More favourably, rocketing energy prices year-to-date have provided a massive boost to profits. The recovery in energy prices from the depths of the pandemic had already allowed Shell to reduce net debt and begin a renewed focus on shareholder returns. A forecast dividend yield in the region of 3.6% is not derisory in an environment of still low if rising interest rates. On balance and given no obvious reason for a major retreat in energy prices, analyst consensus opinion currently points towards a strong buy.
Next (LSE:NXT) has maintained its profit before tax guidance for the full-year for £850 million, representing a 3.3% increase in earnings year-on-year if delivered. First quarter full price sales rose 21.3% in the quarter and group retail growth soared by 285% versus last year. However, this figure was distorted by lockdowns last year which meant that most of its stores were shut in the first quarter of 2021. Online sales also grew sharply by 47% in the quarter versus the pre-pandemic 2019/2020 year, however they were down versus last year again because online sales were boosted by retail closures last year.
Overall, the company has outperformed in store sales and underperformed in online sales, both figures though resulting from pandemic-era distortions last year when stores were shut and e-commerce boomed. However the online sales growth of near 50% since before the pandemic suggests that the boom in e-commerce although expedited by the pandemic is a trend that is enduring post Covid.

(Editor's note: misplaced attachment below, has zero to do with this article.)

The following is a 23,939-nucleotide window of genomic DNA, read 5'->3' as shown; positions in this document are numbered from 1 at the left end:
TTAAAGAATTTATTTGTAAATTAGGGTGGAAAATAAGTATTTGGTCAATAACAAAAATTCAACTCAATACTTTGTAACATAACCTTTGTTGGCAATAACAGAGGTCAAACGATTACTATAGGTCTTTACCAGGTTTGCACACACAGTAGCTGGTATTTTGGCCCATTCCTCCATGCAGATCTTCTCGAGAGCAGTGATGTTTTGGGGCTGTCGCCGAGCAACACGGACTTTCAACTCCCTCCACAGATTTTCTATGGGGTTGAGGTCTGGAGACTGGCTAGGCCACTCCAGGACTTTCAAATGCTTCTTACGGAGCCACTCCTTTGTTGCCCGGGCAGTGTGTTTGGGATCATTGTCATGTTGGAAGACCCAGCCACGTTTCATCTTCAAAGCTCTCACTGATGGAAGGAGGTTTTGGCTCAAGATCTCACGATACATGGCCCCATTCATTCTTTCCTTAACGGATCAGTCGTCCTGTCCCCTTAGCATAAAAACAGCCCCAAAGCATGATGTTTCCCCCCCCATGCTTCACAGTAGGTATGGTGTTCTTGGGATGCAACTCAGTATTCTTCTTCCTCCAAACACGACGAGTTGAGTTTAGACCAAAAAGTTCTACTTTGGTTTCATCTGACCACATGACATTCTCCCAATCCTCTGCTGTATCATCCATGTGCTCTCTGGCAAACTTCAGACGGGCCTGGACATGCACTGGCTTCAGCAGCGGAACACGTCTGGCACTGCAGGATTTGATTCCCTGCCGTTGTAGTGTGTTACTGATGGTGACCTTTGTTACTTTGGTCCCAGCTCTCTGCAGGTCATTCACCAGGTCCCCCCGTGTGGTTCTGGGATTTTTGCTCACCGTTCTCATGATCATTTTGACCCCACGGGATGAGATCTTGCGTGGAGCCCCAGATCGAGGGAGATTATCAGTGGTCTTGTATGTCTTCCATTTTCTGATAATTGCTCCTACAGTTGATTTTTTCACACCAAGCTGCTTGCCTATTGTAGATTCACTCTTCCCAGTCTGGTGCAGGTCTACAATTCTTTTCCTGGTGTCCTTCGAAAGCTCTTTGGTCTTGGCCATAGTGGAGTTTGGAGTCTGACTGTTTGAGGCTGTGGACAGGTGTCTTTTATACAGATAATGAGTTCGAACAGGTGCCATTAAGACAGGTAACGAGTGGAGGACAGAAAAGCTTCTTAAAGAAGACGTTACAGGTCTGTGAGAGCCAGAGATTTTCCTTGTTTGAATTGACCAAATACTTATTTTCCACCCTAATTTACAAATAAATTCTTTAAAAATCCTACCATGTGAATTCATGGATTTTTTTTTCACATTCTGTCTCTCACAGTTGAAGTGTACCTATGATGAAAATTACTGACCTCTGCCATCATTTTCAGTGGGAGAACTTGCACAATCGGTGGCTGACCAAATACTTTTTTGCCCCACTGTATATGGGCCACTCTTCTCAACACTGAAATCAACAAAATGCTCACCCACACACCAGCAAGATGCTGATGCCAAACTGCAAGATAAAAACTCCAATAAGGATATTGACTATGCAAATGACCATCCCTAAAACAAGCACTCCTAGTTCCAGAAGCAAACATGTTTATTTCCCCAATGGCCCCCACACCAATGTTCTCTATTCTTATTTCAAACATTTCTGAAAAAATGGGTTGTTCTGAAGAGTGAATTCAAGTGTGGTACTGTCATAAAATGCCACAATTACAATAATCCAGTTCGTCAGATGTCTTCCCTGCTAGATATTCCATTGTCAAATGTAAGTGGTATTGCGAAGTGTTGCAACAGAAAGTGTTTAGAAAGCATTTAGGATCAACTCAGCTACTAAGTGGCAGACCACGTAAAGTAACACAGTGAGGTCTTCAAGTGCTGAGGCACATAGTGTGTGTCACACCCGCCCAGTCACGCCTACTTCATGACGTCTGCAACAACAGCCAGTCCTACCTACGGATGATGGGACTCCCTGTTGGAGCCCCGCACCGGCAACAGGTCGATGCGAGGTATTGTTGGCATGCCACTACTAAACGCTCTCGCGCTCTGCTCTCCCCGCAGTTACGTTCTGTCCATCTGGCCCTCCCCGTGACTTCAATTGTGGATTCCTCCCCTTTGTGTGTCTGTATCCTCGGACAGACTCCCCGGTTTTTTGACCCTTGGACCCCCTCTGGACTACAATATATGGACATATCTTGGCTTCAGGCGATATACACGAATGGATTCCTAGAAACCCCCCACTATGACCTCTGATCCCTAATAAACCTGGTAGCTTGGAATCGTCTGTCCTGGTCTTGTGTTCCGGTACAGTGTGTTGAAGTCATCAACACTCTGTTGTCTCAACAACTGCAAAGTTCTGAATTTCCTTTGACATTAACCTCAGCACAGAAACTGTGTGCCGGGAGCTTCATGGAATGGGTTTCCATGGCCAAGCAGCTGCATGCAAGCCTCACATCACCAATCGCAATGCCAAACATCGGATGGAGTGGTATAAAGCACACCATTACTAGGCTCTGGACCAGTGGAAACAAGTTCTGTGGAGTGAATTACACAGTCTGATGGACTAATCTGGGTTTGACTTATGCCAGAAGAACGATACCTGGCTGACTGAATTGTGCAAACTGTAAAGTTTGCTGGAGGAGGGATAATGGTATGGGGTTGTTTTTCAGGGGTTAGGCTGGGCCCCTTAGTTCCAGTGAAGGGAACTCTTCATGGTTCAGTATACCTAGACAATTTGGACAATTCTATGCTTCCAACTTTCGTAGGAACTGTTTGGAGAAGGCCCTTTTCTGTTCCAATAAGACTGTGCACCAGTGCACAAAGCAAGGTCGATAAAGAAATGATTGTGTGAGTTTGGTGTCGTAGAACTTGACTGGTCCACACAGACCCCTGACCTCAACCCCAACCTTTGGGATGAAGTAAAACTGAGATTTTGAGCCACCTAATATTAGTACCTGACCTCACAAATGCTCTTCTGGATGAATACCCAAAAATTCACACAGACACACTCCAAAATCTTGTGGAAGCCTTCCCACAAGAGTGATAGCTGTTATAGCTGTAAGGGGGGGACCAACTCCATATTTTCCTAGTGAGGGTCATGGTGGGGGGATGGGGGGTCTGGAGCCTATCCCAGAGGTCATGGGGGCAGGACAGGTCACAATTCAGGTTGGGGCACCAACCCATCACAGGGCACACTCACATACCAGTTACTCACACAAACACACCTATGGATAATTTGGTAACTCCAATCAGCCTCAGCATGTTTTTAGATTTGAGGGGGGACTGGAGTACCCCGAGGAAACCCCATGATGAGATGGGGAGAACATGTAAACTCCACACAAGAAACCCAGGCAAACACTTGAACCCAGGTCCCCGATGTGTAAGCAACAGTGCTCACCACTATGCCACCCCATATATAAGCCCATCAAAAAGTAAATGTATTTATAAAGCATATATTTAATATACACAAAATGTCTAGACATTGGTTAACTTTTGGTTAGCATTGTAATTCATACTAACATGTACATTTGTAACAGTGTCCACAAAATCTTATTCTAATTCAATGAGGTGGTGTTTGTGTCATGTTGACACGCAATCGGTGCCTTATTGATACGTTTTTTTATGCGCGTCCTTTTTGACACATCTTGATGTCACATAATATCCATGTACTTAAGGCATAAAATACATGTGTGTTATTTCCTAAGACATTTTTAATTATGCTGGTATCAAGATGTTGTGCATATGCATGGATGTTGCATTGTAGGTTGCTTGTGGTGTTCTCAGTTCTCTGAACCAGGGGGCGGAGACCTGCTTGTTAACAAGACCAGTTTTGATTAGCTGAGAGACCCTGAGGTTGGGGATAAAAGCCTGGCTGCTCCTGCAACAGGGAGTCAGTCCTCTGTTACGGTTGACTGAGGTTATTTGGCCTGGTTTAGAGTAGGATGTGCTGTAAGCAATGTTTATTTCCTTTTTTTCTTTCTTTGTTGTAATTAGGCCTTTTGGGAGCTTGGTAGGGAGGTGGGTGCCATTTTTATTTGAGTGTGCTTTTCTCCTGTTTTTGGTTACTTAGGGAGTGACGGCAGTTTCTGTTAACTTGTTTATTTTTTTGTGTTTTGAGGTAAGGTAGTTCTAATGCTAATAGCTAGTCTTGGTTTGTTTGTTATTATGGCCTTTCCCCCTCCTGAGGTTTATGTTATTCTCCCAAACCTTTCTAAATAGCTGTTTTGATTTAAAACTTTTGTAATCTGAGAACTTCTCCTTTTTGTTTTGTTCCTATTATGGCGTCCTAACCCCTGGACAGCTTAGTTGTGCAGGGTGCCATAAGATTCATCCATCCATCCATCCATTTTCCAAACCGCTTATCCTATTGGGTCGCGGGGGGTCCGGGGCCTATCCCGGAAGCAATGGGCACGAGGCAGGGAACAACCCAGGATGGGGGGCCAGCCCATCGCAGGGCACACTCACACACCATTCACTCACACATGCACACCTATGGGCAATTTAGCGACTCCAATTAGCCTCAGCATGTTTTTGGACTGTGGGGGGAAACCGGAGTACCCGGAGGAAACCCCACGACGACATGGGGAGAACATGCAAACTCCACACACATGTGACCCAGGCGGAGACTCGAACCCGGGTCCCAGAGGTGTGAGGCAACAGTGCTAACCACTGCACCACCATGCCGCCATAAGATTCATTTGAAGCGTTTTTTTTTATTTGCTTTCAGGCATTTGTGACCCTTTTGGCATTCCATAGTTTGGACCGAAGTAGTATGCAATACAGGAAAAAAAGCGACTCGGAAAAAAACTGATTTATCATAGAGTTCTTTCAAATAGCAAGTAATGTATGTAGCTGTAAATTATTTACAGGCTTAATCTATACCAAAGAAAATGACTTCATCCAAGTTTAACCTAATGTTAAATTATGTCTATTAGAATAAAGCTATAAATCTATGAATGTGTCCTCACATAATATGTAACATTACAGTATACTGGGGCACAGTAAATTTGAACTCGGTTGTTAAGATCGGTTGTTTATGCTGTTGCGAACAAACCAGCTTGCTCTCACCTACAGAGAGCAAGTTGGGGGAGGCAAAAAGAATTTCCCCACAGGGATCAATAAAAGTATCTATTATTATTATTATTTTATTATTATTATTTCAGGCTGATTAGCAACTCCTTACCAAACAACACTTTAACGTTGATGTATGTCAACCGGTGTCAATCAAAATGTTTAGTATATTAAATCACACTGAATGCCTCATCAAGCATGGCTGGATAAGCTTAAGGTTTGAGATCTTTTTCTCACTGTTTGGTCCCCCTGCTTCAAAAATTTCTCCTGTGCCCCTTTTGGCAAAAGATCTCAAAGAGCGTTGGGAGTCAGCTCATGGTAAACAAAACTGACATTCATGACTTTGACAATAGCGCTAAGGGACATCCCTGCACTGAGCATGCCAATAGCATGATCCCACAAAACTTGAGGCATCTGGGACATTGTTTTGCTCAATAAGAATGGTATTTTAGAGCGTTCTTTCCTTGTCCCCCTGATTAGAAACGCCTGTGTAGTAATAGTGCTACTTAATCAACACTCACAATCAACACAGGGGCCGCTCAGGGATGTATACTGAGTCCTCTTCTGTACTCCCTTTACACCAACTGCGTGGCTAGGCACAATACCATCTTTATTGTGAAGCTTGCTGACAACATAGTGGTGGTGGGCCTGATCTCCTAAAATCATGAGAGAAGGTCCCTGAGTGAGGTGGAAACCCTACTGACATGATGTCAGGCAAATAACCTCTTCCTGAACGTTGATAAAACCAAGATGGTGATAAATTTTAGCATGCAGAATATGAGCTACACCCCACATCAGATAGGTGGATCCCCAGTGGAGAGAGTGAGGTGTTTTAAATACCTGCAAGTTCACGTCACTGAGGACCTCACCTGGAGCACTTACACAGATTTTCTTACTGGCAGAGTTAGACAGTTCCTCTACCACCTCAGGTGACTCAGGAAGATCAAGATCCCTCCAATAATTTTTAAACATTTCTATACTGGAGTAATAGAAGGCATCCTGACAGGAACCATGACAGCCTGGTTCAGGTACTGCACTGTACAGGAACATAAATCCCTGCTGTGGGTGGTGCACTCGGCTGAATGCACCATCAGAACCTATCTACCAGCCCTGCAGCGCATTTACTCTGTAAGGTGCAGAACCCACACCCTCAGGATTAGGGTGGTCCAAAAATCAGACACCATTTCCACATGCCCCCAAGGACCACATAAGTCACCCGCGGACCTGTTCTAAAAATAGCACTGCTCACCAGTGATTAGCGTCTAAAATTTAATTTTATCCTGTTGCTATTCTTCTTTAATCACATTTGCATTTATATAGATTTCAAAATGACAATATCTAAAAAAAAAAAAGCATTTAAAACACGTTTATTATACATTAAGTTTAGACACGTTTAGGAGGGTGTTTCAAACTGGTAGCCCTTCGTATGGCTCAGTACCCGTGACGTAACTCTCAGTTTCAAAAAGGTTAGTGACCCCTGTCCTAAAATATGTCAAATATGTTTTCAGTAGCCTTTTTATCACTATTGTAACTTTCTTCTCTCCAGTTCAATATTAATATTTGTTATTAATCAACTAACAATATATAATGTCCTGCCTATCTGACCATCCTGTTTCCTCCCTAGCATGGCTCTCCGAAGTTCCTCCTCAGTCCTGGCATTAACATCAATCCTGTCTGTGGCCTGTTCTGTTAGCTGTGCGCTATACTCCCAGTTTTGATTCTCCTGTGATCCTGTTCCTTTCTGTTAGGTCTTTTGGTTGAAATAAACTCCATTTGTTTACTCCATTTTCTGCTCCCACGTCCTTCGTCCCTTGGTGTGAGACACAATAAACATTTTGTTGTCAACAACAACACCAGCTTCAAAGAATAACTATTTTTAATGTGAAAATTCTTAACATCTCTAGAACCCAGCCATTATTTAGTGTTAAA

Shares in Next have been caught up in this year’s market volatility, shedding nearly 30% since the January high. Its exit from Russia and Ukraine cost the business £85 million in lost sales and caused the retailer to cut its outlook. Plus, it has been dealing with the macro pressures from cost inflation, a tight labour market and supply chain bottlenecks, prompting a series of analyst downgrades this year. However the stock still has another 45% downside to go before in order to re-test the March 2020 trough at the height of the pandemic-driven global market sell-off.
Barratt Developments (LSE:BDEV) reported total forward sales of £4.38 billion as of 1st May up from £3.7 billion last year and confirmed that it is on track to deliver full-year trading results in line with the board’s expectations. However the housebuilder pointed out the pressures from rising inflation and interest rates as well as cost inflation and the uncertainty around the war in Ukraine.
Despite recent share price weakness, Barratt is the latest housebuilder to issue an upbeat trading report, underpinned by a robust housing market in which demand is sharply outstripping supply. Despite the rising rate environment, figures from the Bank of England this week saw mortgage lending rebound to a six-month high as house prices rise, suggesting that rate hikes are yet to dampen appetite for mortgages, as individuals and families attempt to lock in better mortgage rates before they push even higher perhaps.
Although the inflating cost of materials is a key pressure for the sector, Barratt optimistically said its impact on margins will be broadly neutral or positive in the second half of the year. However a major headwind could emerge if the housing market starts to slow along with the broader economy.